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The official name of this gene is “neutrophil cytosolic factor 4, 40kDa.”
NCF4 is the gene's official symbol. The NCF4 gene is also known by other names, listed below.
The NCF4 gene provides instructions for making a protein called neutrophil cytosolic factor 4 (also known as p40-phox). This protein is one part (subunit) of a group of proteins that forms an enzyme complex called NADPH oxidase, which plays an essential role in the immune system. Specifically, NADPH oxidase is primarily active in immune system cells called phagocytes. These cells catch and destroy foreign invaders such as bacteria and fungi. NADPH oxidase is also thought to regulate the activity of immune cells called neutrophils. These cells play a role in adjusting the inflammatory response to optimize healing and reduce injury to the body.
The presence of foreign invaders stimulates phagocytes and triggers the assembly of NADPH oxidase. This enzyme participates in a chemical reaction that converts oxygen to a toxic molecule called superoxide. Superoxide is used to generate several other compounds, including hydrogen peroxide (a strong disinfectant) and hypochlorous acid (the active ingredient in bleach). These highly reactive, toxic substances are known as reactive oxygen species. Phagocytes use these substances to kill foreign invaders, preventing them from reproducing in the body and causing illness.
At least two mutations in the NCF4 gene have been found to cause chronic granulomatous disease. People with this disorder are at increased risk of developing recurrent episodes of infection and inflammation due to a weakened immune system. Mutations in the NCF4 gene are a rare cause of this condition. These mutations result in a decrease in functional NADPH oxidase. A shortage (deficiency) of this protein impairs the assembly or function of NADPH oxidase. As a result, phagocytes are unable to produce reactive oxygen species to kill foreign invaders, and neutrophil activity is not regulated. A lack of NADPH oxidase leaves affected individuals vulnerable to many types of infection and excessive inflammation.
Cytogenetic Location: 22q13.1
Molecular Location on chromosome 22: base pairs 37,257,029 to 37,274,058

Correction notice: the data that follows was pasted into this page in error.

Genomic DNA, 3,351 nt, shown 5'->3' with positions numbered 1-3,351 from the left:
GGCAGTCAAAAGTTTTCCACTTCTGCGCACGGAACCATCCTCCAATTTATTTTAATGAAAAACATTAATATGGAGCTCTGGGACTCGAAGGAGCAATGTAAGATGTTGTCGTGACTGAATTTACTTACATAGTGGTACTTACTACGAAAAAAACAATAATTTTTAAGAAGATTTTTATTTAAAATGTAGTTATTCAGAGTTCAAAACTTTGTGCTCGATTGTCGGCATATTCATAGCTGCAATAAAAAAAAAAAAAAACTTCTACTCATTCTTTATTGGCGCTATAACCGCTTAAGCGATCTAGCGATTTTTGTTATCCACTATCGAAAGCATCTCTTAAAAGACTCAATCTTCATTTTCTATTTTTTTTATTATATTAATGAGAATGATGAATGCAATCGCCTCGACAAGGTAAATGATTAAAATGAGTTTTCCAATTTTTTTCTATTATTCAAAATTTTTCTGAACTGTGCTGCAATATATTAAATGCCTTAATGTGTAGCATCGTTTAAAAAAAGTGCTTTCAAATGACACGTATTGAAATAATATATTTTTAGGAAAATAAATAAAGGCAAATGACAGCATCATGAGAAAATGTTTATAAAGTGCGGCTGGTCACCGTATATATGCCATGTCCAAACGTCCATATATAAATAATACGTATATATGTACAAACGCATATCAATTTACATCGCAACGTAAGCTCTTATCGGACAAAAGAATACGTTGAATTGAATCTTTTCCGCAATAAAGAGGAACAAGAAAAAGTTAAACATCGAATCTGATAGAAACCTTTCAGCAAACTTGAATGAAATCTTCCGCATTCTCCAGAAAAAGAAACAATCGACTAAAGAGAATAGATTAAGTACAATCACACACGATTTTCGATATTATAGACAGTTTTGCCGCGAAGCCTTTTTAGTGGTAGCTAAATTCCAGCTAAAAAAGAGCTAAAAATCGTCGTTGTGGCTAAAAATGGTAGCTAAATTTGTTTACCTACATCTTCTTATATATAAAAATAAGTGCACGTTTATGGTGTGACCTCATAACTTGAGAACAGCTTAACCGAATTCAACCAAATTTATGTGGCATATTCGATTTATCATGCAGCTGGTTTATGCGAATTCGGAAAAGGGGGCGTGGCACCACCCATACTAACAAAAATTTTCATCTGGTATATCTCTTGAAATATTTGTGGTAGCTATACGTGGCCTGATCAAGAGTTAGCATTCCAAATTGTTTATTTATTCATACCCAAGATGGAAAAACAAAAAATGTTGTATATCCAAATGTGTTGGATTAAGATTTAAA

The NCF4 gene is located on the long (q) arm of chromosome 22 at position 13.1.
More precisely, the NCF4 gene is located from base pair 37,257,029 to base pair 37,274,058 on chromosome 22.
See How do geneticists indicate the location of a gene? (http://ghr.nlm.nih.gov/handbook/howgeneswork/genelocation) in the Handbook.
You and your healthcare professional may find the following resources about NCF4 helpful.
You may also be interested in these resources, which are designed for genetics professionals and researchers.
See How are genetic conditions and genes named? (http://ghr.nlm.nih.gov/handbook/mutationsanddisorders/naming) in the Handbook.
bacteria ; chronic ; cytosol ; deficiency ; enzyme ; gene ; granulomatous ; hydrogen peroxide ; hypochlorous acid ; immune system ; infection ; inflammation ; injury ; innate immunity ; molecule ; neutrophils ; oxidase ; oxygen ; phagocytes ; protein ; reactive oxygen species ; subunit ; toxic
You may find definitions for these and many other terms in the Genetics Home Reference Glossary (http://www.ghr.nlm.nih.gov/glossary).
The resources on this site should not be used as a substitute for professional medical care or advice. Users seeking information about a personal genetic disease, syndrome, or condition should consult with a qualified healthcare professional. See How can I find a genetics professional in my area? (http://ghr.nlm.nih.gov/handbook/consult/findingprofessional) in the Handbook.